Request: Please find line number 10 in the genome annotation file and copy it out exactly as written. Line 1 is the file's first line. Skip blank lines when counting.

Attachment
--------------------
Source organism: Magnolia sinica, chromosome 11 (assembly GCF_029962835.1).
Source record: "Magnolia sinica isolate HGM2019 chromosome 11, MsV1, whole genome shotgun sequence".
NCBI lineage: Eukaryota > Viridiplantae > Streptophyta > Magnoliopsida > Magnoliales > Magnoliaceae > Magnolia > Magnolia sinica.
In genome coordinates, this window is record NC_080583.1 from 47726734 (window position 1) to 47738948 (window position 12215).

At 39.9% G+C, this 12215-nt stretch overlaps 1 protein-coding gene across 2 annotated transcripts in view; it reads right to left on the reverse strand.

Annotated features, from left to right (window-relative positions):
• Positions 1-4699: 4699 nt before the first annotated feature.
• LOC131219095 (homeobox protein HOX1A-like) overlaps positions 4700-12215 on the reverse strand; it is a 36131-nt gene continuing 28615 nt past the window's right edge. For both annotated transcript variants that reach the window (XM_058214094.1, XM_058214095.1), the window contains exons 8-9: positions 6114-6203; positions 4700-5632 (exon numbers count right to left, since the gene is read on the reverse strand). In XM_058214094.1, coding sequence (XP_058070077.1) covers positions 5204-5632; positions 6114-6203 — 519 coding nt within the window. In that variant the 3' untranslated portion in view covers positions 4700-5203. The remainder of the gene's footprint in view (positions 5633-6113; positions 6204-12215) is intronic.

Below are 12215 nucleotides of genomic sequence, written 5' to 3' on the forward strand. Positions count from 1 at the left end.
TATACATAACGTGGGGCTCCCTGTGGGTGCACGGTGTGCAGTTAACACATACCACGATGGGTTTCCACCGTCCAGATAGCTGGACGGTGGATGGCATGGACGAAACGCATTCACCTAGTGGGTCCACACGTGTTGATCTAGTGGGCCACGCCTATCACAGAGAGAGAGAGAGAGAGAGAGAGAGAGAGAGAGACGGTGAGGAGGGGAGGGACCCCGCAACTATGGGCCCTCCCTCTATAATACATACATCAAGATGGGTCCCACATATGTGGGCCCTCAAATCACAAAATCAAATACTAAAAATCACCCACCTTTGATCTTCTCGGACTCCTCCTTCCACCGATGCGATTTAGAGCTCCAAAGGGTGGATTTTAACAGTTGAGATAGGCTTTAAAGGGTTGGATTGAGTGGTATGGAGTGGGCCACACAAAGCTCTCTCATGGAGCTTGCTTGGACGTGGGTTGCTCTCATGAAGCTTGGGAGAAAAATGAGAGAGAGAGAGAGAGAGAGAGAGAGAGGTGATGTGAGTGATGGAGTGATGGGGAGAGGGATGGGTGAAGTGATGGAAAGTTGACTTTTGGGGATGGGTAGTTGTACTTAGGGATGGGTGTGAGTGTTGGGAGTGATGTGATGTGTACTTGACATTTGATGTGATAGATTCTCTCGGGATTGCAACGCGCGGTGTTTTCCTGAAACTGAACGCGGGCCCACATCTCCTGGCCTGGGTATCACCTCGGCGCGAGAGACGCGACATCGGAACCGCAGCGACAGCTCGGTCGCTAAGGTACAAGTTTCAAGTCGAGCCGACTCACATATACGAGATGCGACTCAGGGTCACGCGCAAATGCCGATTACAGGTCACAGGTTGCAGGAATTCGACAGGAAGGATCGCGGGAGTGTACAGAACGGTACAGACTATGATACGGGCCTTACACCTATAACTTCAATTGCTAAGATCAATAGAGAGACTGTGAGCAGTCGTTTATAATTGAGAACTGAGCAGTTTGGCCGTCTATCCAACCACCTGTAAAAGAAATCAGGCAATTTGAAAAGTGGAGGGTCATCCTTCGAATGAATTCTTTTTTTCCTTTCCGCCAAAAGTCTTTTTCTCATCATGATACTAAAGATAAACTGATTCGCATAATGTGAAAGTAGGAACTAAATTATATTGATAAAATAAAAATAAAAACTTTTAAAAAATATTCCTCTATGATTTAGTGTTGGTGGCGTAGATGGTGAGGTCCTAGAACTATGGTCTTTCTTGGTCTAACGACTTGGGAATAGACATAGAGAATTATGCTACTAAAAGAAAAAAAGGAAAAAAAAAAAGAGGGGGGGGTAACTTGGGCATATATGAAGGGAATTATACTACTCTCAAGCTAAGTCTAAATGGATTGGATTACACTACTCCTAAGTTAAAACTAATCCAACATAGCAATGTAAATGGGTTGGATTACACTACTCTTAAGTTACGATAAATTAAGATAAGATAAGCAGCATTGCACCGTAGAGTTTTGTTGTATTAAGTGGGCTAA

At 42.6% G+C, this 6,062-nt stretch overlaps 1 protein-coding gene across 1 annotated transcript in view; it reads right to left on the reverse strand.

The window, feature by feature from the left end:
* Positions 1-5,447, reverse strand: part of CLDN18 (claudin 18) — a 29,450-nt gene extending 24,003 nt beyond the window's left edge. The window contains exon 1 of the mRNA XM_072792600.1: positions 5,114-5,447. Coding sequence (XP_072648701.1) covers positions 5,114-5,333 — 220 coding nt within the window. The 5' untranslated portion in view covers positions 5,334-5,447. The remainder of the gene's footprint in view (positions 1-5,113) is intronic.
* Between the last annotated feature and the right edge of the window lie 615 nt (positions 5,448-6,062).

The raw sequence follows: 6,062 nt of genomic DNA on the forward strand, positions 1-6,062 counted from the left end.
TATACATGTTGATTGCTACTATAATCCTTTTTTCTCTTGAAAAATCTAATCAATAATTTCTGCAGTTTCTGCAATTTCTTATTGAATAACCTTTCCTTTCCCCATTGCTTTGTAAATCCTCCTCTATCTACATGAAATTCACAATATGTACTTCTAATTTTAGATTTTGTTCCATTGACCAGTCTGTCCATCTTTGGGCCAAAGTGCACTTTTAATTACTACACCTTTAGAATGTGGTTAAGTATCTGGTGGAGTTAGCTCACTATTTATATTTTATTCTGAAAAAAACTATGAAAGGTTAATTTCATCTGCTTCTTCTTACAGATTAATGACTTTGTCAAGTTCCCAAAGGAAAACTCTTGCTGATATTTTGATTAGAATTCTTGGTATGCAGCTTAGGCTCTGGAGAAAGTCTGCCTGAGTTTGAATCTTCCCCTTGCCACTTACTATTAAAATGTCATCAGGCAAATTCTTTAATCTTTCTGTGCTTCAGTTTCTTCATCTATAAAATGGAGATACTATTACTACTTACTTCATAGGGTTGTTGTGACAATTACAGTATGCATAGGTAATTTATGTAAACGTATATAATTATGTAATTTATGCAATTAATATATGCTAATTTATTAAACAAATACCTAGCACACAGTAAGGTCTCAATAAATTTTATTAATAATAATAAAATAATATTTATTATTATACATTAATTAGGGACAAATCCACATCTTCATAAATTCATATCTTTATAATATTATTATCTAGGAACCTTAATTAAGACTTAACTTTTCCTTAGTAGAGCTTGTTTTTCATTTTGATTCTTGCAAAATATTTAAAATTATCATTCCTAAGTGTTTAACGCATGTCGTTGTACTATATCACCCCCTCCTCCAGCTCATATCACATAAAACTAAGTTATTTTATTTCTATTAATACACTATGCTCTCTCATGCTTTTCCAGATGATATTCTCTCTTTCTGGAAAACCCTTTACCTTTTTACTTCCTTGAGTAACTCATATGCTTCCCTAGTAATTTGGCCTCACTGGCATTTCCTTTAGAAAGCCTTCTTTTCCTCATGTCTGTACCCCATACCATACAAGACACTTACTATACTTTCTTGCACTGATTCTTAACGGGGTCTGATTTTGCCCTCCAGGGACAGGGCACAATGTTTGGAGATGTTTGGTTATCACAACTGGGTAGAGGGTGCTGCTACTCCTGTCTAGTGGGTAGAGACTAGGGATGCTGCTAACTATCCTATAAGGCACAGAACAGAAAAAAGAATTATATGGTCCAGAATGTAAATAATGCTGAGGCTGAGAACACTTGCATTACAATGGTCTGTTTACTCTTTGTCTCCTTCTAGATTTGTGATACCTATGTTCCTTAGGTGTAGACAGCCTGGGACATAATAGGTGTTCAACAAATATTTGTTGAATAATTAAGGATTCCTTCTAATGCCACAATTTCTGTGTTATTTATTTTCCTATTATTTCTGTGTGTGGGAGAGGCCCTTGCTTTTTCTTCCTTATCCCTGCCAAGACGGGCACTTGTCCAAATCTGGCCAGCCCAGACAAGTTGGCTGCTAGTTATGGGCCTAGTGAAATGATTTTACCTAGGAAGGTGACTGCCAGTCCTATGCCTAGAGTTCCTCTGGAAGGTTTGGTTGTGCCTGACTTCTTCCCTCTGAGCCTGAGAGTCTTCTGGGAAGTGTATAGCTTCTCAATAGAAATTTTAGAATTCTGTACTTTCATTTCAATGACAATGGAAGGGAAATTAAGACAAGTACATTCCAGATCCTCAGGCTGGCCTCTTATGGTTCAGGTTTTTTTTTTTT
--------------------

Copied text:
TATACATAACGTGGGGCTCCCTGTGGGTGCACGGTGTGCAGTTAACACATACCACGATGGGTTTCCACCGTCCAGATAGCTGGACGGTGGATGGCATGGACGAAACGCATTCACCTAGTGGGTCCACACGTGTTGATCTAGTGGGCCACGCCTATCACAGAGAGAGAGAGAGAGAGAGAGAGAGAGAGAGAGACGGTGAGGAGGGGAGGGACCCCGCAACTATGGGCCCTCCCTCTATAATACATACATCAAGATGGGTCCCACATATGTGGGCCCTCAAATCACAAAATCAAATACTAAAAATCACCCACCTTTGATCTTCTCGGACTCCTCCTTCCACCGATGCGATTTAGAGCTCCAAAGGGTGGATTTTAACAGTTGAGATAGGCTTTAAAGGGTTGGATTGAGTGGTATGGAGTGGGCCACACAAAGCTCTCTCATGGAGCTTGCTTGGACGTGGGTTGCTCTCATGAAGCTTGGGAGAAAAATGAGAGAGAGAGAGAGAGAGAGAGAGAGAGGTGATGTGAGTGATGGAGTGATGGGGAGAGGGATGGGTGAAGTGATGGAAAGTTGACTTTTGGGGATGGGTAGTTGTACTTAGGGATGGGTGTGAGTGTTGGGAGTGATGTGATGTGTACTTGACATTTGATGTGATAGATTCTCTCGGGATTGCAACGCGCGGTGTTTTCCTGAAACTGAACGCGGGCCCACATCTCCTGGCCTGGGTATCACCTCGGCGCGAGAGACGCGACATCGGAACCGCAGCGACAGCTCGGTCGCTAAGGTACAAGTTTCAAGTCGAGCCGACTCACATATACGAGATGCGACTCAGGGTCACGCGCAAATGCCGATTACAGGTCACAGGTTGCAGGAATTCGACAGGAAGGATCGCGGGAGTGTACAGAACGGTACAGACTATGATACGGGCCTTACACCTATAACTTCAATTGCTAAGATCAATAGAGAGACTGTGAGCAGTCGTTTATAATTGAGAACTGAGCAGTTTGGCCGTCTATCCAACCACCTGTAAAAGAAATCAGGCAATTTGAAAAGTGGAGGGTCATCCTTCGAATGAATTCTTTTTTTCCTTTCCGCCAAAAGTCTTTTTCTCATCATGATACTAAAGATAAACTGATTCGCATAATGTGAAAGTAGGAACTAAATTATATTGATAAAATAAAAATAAAAACTTTTAAAAAATATTCCTCTATGATTTAGTGTTGGTGGCGTAGATGGTGAGGTCCTAGAACTATGGTCTTTCTTGGTCTAACGACTTGGGAATAGACATAGAGAATTATGCTACTAAAAGAAAAAAAGGAAAAAAAAAAAGAGGGGGGGGTAACTTGGGCATATATGAAGGGAATTATACTACTCTCAAGCTAAGTCTAAATGGATTGGATTACACTACTCCTAAGTTAAAACTAATCCAACATAGCAATGTAAATGGGTTGGATTACACTACTCTTAAGTTACGATAAATTAAGATAAGATAAGCAGCATTGCACCGTAGAGTTTTGTTGTATTAAGTGGGCTAA